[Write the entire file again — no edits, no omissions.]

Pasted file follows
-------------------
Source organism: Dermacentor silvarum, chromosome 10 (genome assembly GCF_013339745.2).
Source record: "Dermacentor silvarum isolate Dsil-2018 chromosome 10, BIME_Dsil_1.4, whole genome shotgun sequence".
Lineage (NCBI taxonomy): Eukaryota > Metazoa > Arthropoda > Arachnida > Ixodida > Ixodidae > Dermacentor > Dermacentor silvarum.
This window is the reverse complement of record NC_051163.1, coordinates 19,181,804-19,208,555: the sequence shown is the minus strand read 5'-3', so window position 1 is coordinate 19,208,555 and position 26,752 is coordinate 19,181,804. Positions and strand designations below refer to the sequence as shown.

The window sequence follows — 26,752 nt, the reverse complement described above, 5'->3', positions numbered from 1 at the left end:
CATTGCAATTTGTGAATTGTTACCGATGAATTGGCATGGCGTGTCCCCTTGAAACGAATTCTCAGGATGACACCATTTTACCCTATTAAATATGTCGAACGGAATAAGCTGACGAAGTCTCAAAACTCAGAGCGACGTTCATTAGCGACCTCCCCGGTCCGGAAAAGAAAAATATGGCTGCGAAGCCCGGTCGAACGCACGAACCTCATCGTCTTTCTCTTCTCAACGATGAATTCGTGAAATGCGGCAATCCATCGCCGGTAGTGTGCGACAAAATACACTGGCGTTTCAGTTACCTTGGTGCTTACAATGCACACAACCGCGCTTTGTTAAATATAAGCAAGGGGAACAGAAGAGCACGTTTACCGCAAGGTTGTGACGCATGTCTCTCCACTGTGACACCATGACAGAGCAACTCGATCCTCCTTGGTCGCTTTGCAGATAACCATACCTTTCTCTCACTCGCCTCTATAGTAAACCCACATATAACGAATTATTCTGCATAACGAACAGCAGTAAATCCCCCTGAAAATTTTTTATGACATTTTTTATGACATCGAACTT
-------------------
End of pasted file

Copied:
Source organism: Dermacentor silvarum, chromosome 10 (genome assembly GCF_013339745.2).
Source record: "Dermacentor silvarum isolate Dsil-2018 chromosome 10, BIME_Dsil_1.4, whole genome shotgun sequence".
Lineage (NCBI taxonomy): Eukaryota > Metazoa > Arthropoda > Arachnida > Ixodida > Ixodidae > Dermacentor > Dermacentor silvarum.
This window is the reverse complement of record NC_051163.1, coordinates 19,181,804-19,208,555: the sequence shown is the minus strand read 5'-3', so window position 1 is coordinate 19,208,555 and position 26,752 is coordinate 19,181,804. Positions and strand designations below refer to the sequence as shown.

The window sequence follows — 26,752 nt, the reverse complement described above, 5'->3', positions numbered from 1 at the left end:
CATTGCAATTTGTGAATTGTTACCGATGAATTGGCATGGCGTGTCCCCTTGAAACGAATTCTCAGGATGACACCATTTTACCCTATTAAATATGTCGAACGGAATAAGCTGACGAAGTCTCAAAACTCAGAGCGACGTTCATTAGCGACCTCCCCGGTCCGGAAAAGAAAAATATGGCTGCGAAGCCCGGTCGAACGCACGAACCTCATCGTCTTTCTCTTCTCAACGATGAATTCGTGAAATGCGGCAATCCATCGCCGGTAGTGTGCGACAAAATACACTGGCGTTTCAGTTACCTTGGTGCTTACAATGCACACAACCGCGCTTTGTTAAATATAAGCAAGGGGAACAGAAGAGCACGTTTACCGCAAGGTTGTGACGCATGTCTCTCCACTGTGACACCATGACAGAGCAACTCGATCCTCCTTGGTCGCTTTGCAGATAACCATACCTTTCTCTCACTCGCCTCTATAGTAAACCCACATATAACGAATTATTCTGCATAACGAACAGCAGTAAATCCCCCTGAAAATTTTTTATGACATTTTTTATGACATCGAACTT